It is up to us to build the bridges
Within hours after the election results became clear early November 9, there was talk of unity, of bringing the nation together after a long, divisive presidential campaign.
But that morning, there were other issues that had to be dealt with.
It started with my children, ages 10 and 12, who reacted with horror on hearing Donald Trump had been elected. Why? Because they feared for their friends.
My daughter was afraid her best friend would be deported to Mexico, despite the fact that her friend is an American citizen. My son was afraid something would happen to his friends. I worried not so much about those things, but at the fear those children must have been feeling. What must be going through the mind of their black classmates, their Hispanic classmates? The recent immigrants from Myanmar and Sudan? The Hispanic boy who has two moms and uses a wheelchair?
What do you tell your children in these circumstances?
I told them that we have a system in America, and that system has never let us down. We believe in that system, and we believe it will not let us down this time. Yes, sometimes that system gives us election results we disagree with, but it also keeps politicians from doing things the laws says they cannot. It may take some time, I said, but eventually we fix the things that are wrong.
I also pointed out that for the most part, nothing will change. I opened the curtains: Our neighborhood looked exactly as it had the day before. Another thing that doesn't change is who we are: Our family and friends believe in goodness. We believe in doing the right thing. We believe in treating everyone the same. That never changes.
I told them that their job was to reassure anyone frightened. To bring peace to anyone angry. To protect anyone who needed it. And to continue to choose love, no matter what.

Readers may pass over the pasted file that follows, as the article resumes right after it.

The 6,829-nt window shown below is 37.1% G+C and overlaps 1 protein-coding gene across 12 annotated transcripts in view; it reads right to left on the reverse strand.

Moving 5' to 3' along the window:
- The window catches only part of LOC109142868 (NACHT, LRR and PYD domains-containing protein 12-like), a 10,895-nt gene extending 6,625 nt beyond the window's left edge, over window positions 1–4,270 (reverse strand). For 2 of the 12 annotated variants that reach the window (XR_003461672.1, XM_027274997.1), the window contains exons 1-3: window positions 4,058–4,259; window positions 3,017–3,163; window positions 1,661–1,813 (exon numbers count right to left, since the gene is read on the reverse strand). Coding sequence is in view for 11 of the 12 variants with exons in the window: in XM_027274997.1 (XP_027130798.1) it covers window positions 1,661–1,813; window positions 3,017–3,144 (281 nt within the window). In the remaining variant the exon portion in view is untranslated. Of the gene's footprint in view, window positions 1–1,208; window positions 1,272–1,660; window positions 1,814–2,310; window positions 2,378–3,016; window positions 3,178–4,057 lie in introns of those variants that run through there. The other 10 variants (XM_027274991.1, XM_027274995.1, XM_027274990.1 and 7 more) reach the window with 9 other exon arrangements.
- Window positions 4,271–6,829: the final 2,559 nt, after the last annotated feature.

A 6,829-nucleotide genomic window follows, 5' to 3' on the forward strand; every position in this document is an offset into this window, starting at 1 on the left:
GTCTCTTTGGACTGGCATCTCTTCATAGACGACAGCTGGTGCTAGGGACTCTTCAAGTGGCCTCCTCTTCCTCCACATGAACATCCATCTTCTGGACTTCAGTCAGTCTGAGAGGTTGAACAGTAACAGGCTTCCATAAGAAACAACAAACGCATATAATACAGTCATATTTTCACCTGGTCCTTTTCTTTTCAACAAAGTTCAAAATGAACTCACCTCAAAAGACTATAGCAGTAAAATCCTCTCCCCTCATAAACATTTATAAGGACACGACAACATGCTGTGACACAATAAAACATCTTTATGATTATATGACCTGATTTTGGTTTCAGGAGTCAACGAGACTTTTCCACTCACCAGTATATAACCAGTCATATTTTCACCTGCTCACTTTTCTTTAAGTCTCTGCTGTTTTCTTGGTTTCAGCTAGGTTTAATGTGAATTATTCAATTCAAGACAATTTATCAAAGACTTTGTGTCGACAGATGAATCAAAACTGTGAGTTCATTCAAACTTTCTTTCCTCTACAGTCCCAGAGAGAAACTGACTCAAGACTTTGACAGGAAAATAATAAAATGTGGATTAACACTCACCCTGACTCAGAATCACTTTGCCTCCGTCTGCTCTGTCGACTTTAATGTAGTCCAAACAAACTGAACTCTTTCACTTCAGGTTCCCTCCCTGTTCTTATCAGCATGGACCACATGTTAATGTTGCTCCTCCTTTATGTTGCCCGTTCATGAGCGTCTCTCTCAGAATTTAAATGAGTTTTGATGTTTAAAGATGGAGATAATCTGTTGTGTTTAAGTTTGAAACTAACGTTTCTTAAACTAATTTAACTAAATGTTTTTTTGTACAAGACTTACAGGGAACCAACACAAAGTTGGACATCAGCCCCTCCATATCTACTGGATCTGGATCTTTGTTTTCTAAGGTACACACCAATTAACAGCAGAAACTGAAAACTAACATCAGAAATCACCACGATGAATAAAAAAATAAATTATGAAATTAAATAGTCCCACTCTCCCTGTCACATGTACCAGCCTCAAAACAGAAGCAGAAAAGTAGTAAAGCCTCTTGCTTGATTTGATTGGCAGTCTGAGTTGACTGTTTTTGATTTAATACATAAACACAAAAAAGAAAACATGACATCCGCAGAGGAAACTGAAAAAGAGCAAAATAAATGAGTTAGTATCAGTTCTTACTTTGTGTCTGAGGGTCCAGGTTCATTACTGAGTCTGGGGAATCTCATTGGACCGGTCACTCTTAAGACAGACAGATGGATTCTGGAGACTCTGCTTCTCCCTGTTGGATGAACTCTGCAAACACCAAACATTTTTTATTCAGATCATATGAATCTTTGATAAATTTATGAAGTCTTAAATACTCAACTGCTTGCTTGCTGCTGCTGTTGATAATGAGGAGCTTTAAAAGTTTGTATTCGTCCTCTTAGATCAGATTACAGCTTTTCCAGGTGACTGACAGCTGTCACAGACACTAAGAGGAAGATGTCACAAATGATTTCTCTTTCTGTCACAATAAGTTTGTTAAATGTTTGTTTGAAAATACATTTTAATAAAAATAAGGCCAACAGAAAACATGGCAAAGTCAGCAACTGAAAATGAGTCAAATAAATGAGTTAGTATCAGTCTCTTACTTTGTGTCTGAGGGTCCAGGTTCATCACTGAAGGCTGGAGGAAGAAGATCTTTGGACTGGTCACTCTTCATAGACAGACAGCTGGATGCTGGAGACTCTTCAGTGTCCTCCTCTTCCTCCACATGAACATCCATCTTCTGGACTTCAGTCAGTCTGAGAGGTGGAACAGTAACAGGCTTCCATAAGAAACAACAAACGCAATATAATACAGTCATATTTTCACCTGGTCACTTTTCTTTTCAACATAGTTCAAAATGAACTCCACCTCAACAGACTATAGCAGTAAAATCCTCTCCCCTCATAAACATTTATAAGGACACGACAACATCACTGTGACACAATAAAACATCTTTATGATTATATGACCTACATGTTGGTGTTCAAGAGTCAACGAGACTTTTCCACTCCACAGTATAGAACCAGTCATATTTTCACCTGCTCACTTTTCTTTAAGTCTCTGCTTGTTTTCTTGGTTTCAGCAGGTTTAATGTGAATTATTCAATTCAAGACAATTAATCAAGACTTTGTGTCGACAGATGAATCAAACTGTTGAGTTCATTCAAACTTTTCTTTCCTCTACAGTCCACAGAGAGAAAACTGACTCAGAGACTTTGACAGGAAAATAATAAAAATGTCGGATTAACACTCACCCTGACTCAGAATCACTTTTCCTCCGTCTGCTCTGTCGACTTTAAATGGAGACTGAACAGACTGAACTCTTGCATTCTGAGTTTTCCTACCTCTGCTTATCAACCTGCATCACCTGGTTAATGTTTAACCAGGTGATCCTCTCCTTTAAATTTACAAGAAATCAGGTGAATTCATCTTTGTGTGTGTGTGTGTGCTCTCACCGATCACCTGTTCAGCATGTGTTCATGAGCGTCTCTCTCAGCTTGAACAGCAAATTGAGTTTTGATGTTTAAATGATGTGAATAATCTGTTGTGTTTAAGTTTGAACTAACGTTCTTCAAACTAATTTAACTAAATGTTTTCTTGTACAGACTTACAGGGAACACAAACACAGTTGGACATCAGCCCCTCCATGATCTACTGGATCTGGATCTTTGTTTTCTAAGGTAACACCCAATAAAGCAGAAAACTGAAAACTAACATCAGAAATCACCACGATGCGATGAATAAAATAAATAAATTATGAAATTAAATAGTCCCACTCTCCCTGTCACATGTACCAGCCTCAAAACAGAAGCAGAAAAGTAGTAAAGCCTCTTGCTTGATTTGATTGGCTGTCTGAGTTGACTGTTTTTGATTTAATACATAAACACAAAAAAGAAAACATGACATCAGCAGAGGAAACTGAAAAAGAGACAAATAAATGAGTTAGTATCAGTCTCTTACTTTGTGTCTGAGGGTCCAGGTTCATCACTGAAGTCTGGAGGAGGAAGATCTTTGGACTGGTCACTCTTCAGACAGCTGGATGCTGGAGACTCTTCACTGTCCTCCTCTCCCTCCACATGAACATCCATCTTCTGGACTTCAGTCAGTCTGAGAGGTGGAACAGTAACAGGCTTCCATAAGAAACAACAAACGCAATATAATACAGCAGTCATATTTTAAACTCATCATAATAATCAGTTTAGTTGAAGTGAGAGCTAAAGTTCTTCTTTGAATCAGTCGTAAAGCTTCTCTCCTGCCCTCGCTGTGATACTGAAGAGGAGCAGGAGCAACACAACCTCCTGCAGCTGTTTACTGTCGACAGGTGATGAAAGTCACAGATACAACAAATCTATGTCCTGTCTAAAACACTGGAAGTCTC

The fact is I was telling myself those things just as much as I was telling my kids. I needed to hear those things, too. And, thanks to women religious, I got to hear those things soon after: As I and other Global Sisters Report staff talked with sisters about their thoughts on the election, I was heartened by a characteristic shared by every sister I have ever talked to. They are relentlessly hopeful. Over and over Wednesday I heard them say they would work harder, pray more, love bigger.
That helped immensely, because I also had to face two dozen college students in the freshman English class I teach at a local university. Several are African American, several are Hispanic, several are young women who were afraid of what this might mean for them; there are two LGBT students, a student from China and some from Saudi Arabia and Kuwait.
Earlier in the semester, these students wrote essays about times when they felt they did not fit in, and their words were heartbreaking. They wrote about fearing for their life because of their sexual orientation. A black student wrote about a white father forbidding him from dating his daughter. A Saudi student wrote about crying himself to sleep after being stopped on the street by police because neighbors thought he looked suspicious. Another wrote about his time at another university where students called him a terrorist, and about roommates asking him if he beats his wife or girlfriend. An immigrant from Ecuador wrote about his bewildering days in elementary school when he didn't speak English and knew no one outside his family who spoke Spanish.
Meanwhile, Americans had just voted to elect a candidate who had said immigrants were to be looked at with suspicion or barred outright for their religion. A candidate supported by an official newspaper of the Ku Klux Klan and praised by white nationalists. A candidate who boasted of treating women like sexual property for his entertainment. A candidate who chose as his running mate a governor who backed and signed into law a measure to allow religious discrimination because it would let Christians refuse to do business with gays, a governor who has fought every attempt to protect even their most basic rights.